The Lemmon file Featured

12:00pm EDT March 21, 2006
Born: 1942, Afton, Wyo.

Education: Bachelor of arts degree, accounting and finance, University of Utah; and post graduate work at Northwestern University and completed an executive program at Northwestern University.

What is the greatest business lesson you’ve learned?
To be an outstanding leader, you need three elements. People want to know where they’re going. The first element is, you’ve got to have a strategy. You’ve got to have a mission. You’ve got to have a vision. You’ve got to excite your work force about where they’re going.

The second element is, you’ve got to have a bias for action. You’ve got to do something. One of my favorite quotes is from Teddy Roosevelt. He said (that) in any given situation, the best thing to do is the right thing, the second best thing to do is the wrong thing and the worst thing to do is nothing.

I think companies are not willing to learn enough from their mistakes, and they’re not willing to takes some risks and step out. I have a strong bias for action. That’s the way you learn.

The third element is to say thank you. If employees perform, you’ve got to reward them. You’ve got to uplift them. You’ve got to motivate them.

My three steps, are tell them where you’re going, lead them — via a bias for action — and tell them thank you.

What is the greatest business challenge you’ve ever faced, and how did you overcome it?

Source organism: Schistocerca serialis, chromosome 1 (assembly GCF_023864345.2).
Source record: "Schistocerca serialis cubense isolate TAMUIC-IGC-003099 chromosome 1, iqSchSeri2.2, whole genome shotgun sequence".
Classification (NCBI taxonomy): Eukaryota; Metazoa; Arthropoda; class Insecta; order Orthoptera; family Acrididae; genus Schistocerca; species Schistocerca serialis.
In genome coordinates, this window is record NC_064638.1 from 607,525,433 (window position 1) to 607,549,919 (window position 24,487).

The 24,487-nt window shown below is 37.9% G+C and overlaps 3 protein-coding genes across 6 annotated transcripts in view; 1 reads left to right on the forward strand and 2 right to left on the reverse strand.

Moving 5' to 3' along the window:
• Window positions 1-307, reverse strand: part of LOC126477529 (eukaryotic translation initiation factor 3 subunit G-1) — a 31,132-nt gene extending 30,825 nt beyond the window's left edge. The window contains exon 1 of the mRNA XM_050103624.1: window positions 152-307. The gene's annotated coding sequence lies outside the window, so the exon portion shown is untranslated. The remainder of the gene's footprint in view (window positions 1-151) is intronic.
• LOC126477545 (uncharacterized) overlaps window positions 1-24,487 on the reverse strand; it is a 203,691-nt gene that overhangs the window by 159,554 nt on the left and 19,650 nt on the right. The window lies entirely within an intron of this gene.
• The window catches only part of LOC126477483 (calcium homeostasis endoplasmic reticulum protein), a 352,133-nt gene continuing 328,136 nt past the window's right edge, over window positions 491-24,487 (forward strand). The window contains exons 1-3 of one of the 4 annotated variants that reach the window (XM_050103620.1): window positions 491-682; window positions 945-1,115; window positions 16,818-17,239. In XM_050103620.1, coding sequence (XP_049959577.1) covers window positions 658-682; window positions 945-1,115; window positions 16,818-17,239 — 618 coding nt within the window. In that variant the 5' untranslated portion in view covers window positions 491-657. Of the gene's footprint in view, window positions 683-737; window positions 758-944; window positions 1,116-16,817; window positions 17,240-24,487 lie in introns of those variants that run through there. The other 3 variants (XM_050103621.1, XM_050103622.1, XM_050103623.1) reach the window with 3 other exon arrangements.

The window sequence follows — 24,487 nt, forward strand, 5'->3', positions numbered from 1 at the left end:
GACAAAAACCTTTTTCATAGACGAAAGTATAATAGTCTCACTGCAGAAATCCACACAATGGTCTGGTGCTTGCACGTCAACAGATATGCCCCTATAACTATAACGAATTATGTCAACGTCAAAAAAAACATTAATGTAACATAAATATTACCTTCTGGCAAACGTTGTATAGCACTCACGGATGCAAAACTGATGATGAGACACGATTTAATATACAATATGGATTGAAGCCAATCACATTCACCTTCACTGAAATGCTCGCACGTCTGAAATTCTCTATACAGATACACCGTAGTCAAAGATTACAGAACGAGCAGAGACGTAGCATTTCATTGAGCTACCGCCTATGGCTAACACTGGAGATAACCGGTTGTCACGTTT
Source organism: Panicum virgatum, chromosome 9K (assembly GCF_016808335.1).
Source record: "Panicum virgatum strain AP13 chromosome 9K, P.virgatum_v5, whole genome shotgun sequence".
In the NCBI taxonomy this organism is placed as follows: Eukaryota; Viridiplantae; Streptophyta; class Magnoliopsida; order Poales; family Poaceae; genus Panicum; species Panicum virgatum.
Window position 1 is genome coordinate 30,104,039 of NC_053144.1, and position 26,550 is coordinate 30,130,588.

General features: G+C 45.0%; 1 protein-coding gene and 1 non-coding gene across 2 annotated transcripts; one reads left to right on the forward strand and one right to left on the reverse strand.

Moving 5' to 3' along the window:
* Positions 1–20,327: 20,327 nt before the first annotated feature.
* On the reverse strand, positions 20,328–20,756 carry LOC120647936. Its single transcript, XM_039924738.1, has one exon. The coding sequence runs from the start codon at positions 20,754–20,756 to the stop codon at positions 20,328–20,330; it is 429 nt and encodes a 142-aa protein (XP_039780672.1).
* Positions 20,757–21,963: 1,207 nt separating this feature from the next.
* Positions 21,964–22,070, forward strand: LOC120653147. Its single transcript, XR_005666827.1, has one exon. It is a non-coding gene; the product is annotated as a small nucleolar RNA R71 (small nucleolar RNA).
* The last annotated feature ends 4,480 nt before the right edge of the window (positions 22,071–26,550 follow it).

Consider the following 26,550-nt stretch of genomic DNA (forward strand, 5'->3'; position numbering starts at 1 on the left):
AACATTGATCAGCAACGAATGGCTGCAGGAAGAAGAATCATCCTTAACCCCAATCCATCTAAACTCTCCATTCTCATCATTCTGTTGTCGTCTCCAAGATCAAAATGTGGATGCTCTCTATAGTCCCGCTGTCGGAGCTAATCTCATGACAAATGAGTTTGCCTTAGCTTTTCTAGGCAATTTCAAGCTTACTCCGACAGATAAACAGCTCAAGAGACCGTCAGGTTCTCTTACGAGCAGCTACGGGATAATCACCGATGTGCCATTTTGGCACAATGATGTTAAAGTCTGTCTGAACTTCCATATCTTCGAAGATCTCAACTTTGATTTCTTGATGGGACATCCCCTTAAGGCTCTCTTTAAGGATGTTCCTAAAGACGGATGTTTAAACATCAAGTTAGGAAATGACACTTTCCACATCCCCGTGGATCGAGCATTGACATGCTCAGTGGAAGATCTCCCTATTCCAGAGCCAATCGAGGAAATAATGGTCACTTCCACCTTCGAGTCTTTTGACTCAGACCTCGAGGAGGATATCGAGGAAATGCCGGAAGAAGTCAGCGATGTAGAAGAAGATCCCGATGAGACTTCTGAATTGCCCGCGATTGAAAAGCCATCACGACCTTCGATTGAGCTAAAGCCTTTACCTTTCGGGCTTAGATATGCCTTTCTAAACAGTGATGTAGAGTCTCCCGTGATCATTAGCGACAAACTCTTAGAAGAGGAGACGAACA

The most stress I’ve ever been under is when the telecommunications business turned south and I’d just invested $68 million in a company called Pathnet.

It was a telecommunications company out of Washington, D.C. It’s purpose was to build a broadband Internet loop around the United States. I donated my rightaway and I contributed financially to that. In about 1999, it was part of our diversification growth strategy.

You know what happened to the dot-coms. We were not built out and we didn’t have enough cash. We went into Chapter 11 and we went into Chapter 7. I ended up getting the rights to my right away back so there was no loss there, but it was an expensive lesson.

I went in with some trepidation, not knowing the business. I did all the research I could. If I’d done it five years earlier, it would have paid off very well. Timing was a disadvantage to me.

That was a lesson in investing in an industry that I didn’t know a lot about. It was hard to take, but I was committed to overcoming it and growing the company to earn that $68 million back to my company. I think we’ve increased shareholder value here by several hundred million dollars. I think I’ve made that back.